When we first got to our hotel, it was pouring down hurricane rain, so I couldn’t see the canyon at all. At first I refused to look until we got right up to the canyon’s edge. I even closed my eyes when we left our hotel so that I could have my own special “first look”. Pictures just don’t give you the impact of what the Grand Canyon is really like in person. I joked with Husband J that all that we were seeing just couldn’t be real. It couldn’t be. It’s that spectacular.
We set out from our hotel, the El Tovar, and literally walk less than 50 feet to the rim. I’ll talk more about the El Tovar and the great advantages to staying there in another post. Since we weren’t ready for a far-flung walk that day, we stayed pretty close to the hotel. I will say that the National Park Service has made walking the Grand Canyon Rim pretty easy for almost any visitor. There is a main paved walkway that provides great views, and you can take it almost the length of the South Rim.
For the adventurer, you can move off of the main walkway for an even closer look at edge.
The Trail of Time is also a part of the main walkway in this part of the park. Ever so often there were rock markers with their scientific names and geological ages. Science buffs take note!
This portion of the South Rim happened to have a few shops that are their own historic structures. Verkamp’s Visitor Center has been around since the early 20th century (1905 to be exact) and is one of the oldest buildings surrounding the canyon. It started out as a curio (craft) shop and has become an integral part of the South Rim experience.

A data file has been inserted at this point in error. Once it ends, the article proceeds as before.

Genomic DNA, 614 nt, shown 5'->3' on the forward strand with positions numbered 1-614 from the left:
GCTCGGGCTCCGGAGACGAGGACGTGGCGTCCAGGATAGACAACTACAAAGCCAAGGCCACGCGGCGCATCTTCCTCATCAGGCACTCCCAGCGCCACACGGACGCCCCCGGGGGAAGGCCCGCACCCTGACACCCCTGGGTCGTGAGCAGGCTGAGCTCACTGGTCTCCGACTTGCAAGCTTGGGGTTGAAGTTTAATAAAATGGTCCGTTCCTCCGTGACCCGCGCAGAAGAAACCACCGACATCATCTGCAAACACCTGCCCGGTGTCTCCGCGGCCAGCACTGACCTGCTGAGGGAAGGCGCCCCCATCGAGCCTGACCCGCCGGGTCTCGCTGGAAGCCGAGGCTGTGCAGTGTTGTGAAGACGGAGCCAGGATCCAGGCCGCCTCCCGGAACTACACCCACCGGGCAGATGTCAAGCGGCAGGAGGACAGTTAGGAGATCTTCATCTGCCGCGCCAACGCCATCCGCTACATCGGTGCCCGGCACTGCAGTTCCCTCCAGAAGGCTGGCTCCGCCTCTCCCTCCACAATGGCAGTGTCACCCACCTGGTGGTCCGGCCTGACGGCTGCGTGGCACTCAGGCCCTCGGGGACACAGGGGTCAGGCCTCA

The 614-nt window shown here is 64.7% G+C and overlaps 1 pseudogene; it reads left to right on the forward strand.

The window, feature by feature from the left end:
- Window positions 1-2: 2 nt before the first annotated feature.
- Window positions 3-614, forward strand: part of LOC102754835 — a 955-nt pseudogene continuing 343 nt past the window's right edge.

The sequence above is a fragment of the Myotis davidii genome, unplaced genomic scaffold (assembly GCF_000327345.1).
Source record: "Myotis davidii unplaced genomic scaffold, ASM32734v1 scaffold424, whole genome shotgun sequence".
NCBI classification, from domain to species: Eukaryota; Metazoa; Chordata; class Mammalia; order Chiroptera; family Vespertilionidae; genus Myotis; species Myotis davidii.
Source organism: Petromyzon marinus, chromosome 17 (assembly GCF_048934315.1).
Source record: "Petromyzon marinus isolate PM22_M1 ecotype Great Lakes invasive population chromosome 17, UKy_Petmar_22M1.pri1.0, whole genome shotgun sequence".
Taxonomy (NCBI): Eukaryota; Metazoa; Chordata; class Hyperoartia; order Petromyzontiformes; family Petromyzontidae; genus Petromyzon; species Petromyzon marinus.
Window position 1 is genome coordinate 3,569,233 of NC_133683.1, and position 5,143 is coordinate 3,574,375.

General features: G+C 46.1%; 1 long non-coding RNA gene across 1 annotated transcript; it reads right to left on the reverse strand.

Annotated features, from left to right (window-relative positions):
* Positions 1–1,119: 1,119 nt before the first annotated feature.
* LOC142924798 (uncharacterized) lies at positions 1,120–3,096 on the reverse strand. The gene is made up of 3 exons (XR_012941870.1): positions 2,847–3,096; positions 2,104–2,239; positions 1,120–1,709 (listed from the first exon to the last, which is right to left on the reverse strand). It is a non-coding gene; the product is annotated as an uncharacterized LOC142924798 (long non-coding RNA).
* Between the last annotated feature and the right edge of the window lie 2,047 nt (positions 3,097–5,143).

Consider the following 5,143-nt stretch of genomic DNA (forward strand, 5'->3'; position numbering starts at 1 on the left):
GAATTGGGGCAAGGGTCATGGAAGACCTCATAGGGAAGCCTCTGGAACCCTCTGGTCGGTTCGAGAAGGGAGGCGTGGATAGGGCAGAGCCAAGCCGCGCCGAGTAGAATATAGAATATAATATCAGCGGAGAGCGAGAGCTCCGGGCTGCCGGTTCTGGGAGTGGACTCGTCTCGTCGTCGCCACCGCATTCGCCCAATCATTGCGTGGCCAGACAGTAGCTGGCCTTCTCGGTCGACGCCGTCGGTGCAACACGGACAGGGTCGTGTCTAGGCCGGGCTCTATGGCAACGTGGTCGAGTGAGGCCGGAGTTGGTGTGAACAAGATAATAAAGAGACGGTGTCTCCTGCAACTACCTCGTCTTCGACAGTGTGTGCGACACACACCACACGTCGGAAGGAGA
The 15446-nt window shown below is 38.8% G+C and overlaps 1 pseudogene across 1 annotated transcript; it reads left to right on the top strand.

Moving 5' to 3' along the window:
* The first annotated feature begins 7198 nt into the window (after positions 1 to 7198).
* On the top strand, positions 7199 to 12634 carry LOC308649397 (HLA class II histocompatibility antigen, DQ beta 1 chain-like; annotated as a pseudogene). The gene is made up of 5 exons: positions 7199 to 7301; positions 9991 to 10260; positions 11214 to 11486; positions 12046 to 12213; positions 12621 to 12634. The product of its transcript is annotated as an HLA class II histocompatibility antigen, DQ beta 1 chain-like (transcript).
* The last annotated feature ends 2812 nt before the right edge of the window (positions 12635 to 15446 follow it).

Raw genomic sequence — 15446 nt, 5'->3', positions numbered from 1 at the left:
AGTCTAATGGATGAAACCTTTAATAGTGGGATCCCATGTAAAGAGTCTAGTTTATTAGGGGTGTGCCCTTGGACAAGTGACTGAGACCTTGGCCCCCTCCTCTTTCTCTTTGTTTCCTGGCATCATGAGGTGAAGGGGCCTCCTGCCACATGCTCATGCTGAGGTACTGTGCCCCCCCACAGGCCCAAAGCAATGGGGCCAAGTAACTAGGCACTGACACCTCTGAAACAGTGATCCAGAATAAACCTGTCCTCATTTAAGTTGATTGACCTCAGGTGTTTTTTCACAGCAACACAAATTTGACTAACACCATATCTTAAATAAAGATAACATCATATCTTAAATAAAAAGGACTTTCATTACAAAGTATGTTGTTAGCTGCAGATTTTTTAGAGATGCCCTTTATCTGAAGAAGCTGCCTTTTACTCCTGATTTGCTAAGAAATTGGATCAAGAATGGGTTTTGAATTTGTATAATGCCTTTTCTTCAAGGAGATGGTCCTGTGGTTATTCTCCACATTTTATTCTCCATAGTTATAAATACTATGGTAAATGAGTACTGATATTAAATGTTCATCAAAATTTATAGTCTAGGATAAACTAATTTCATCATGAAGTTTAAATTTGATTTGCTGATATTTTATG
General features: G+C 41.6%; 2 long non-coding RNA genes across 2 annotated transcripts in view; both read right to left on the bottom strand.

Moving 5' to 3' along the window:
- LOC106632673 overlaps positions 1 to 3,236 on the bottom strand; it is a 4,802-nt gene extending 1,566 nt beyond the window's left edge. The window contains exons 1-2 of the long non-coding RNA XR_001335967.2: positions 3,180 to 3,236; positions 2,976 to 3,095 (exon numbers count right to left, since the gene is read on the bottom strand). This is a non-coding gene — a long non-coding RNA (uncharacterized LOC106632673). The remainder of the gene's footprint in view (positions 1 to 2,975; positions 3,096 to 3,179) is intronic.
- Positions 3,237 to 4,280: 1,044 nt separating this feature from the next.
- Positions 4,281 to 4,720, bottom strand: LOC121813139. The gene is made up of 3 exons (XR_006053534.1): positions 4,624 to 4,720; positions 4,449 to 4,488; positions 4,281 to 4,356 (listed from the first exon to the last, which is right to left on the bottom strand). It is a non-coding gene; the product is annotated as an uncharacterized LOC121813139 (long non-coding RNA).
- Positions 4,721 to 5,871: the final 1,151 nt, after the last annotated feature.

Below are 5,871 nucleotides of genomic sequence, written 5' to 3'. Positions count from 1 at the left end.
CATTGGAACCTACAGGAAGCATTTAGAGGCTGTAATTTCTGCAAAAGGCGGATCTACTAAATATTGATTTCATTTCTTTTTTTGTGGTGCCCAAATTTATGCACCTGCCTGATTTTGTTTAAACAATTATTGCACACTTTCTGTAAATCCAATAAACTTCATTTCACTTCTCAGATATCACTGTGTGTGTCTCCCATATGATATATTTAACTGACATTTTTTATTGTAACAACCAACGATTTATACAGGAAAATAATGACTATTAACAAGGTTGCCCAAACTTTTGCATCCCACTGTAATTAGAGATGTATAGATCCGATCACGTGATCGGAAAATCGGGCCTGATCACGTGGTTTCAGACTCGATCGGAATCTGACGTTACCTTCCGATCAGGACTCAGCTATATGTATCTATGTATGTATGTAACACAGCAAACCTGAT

Verkamp’s floor actually has a nice time line showing major points in the history and development of the canyon as a park and tourist site. I learned quite a bit myself including the fact that our hotel was over a 100 years old.
I’m not done with walking the canyon yet. Stay tuned for my pseudo-hiking!
One of our first stops was to Gunung Kawi. Before I get there I should warn you that often you’ll see us “dressed up” a bit in our pictures. Many of the sites/temples we saw are used daily by the Balinese, and we needed to adhere to temple dress meaning we needed to have our KNEES covered. For those of you who end up going to Bali, sarongs are almost always provided at many sites. People will try to sell them to you. If you’d like to buy one, by all means do so, but you’re not required to buy anything. Some sarongs we got from the temples were better than others.
One of my favorite sights of the day was the Taman Gili (Island Gardens) at Semarapura (the town formerly known as Klungkung).
Here’s an “oldie but goodie” post from the beginnings of my blog.
I have not forgotten him and his request for a tile from my little island homeland. Sadly, I have not been back to Antigua as much as I would like in the past few years, but I intend to keep my promise to him. Senhor Selaron, you will get a tile from me someday soon!!